Vt. fire chief suspended for alleged 'unacceptable' conduct
Rutland Fire Chief James Larsen, who had previously resigned as fire chief of Farmington in Minnesota, is accused of creating a hostile work environment
Pioneer Press, St. Paul, Minn.
RUTLAND, Vt. — Farmington’s first full-time fire chief, asked to resign after two years, is having similar problems at his new job in Vermont.
According to news reports in Rutland, Vt., Mayor David Allaire suspended Fire Chief James Larsen for a week after firefighters said he had created a hostile work environment.
The Rutland Herald reported that the complaints were outlined in a three-page letter to the city’s human resources director from the International Association of Firefighters Local 2323 and co-signed by 16 firefighters.
Calling his conduct “unacceptable,” the mayor suspended Larsen from Jan. 12-18 due to “conduct, which was perceived by the membership as intimidating, bullying, condescending and/or belittling,” the Herald reported.
After Farmington hired Larsen in 2015 as the city’s first full-time fire chief, he was lauded for organizing and updating the department, which is what the city council had asked of him. He restructured the department and created a new fire marshal position. He upped training requirements and purchased new equipment, such as a new fire truck.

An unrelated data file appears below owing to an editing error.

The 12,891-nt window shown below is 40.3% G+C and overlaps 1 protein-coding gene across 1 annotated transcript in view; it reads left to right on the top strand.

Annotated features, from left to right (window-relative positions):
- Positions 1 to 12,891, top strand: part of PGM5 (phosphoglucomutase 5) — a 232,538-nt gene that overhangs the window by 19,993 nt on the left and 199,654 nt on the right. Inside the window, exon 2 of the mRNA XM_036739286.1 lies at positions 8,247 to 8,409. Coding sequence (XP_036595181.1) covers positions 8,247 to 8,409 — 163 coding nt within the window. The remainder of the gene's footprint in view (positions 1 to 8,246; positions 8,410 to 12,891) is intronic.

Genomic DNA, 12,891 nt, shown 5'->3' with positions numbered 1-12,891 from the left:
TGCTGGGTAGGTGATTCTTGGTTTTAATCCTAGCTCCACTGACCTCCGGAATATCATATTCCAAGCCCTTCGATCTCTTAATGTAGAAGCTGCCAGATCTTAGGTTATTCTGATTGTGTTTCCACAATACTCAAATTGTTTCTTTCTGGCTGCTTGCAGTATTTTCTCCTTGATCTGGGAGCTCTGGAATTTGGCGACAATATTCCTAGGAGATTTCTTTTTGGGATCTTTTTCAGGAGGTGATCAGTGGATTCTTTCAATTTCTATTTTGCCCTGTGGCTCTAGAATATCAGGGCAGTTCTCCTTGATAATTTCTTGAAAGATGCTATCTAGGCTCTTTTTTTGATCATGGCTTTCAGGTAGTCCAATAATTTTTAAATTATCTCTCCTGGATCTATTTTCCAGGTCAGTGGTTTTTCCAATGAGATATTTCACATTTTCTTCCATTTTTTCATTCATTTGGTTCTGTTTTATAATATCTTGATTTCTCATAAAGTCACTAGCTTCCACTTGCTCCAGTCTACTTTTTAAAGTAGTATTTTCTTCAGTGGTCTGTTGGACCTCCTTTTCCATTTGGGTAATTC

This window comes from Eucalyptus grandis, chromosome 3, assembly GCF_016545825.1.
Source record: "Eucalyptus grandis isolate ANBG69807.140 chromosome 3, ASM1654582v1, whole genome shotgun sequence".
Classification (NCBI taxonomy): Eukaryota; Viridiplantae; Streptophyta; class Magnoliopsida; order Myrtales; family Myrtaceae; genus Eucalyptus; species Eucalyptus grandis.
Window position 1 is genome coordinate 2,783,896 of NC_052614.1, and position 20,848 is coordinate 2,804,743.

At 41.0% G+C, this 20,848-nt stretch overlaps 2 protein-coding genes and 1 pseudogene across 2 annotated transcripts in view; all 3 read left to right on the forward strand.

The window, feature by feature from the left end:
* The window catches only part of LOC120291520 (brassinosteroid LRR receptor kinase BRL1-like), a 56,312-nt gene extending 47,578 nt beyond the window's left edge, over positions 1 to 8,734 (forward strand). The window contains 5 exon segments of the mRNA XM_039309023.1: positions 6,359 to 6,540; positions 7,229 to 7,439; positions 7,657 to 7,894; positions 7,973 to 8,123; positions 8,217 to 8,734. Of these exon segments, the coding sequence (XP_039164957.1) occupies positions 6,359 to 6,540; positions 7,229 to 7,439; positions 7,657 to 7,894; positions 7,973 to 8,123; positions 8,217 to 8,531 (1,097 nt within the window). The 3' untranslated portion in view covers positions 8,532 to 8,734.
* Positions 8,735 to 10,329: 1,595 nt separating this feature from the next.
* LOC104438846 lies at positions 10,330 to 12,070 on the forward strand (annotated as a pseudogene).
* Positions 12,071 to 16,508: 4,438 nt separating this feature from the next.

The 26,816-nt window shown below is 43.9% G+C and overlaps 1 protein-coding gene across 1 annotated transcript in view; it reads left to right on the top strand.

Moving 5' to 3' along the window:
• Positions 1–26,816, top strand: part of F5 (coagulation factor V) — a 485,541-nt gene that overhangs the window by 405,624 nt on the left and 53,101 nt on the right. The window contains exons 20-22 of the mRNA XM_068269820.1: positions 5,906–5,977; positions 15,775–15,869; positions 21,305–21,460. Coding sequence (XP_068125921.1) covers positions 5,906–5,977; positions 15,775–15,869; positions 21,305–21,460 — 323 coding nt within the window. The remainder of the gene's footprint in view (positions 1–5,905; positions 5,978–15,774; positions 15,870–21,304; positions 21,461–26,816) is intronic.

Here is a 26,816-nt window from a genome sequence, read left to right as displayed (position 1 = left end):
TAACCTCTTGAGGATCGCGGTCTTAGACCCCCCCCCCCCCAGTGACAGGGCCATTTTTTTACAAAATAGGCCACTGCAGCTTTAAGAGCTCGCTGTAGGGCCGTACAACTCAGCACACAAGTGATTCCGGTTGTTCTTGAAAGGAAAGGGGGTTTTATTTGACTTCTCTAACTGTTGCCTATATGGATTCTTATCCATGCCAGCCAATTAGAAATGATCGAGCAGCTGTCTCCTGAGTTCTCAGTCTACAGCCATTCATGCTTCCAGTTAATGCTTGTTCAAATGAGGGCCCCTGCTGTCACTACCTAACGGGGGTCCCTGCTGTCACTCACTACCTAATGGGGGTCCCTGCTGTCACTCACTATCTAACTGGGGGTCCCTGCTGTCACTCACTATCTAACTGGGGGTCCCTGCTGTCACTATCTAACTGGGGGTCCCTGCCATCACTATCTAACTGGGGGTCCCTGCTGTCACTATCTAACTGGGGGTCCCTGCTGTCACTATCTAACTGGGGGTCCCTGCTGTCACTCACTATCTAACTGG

While things seemed to be going well, some firefighters resisted the changes and others left the department.
On Nov. 3, 2017, Farmington’s city council asked Larsen to resign. Although the city did not publicly give a reason for the dismissal, sources within the department said Larsen had placed too many demands on the volunteer crew, causing unrest.
The Rutland experience reads very much the same.
Larsen was hired in April 2018 and set to work making changes that were praised by city leadership but resisted by some firefighters.
The Herald reports that Larsen attempted to quell the unrest by taking a firmer hand, issuing reprimands and in one case, suspending a firefighter.
The firefighters, with their union backing them, presented their complaints to the city.
According to the Herald, “This letter stated how our members had expressed feelings of frustration and anxiety, which had negatively impacted morale,” the union wrote. “Instead of using the letter as an opportunity to respond to our concerns or repair relations, Chief Larsen became angry and demanded the Union rescind the letter, citing it as a ‘career ending’ letter.”
The mayor told the Herald he had been taken by surprise by the letter and praised Larsen for all of the good changes he had made in the past two years.
Once the suspension ends, Larsen will be on a performance improvement plan and will need to explain himself and his plans to the department.
©2020 the Pioneer Press (St. Paul, Minn.)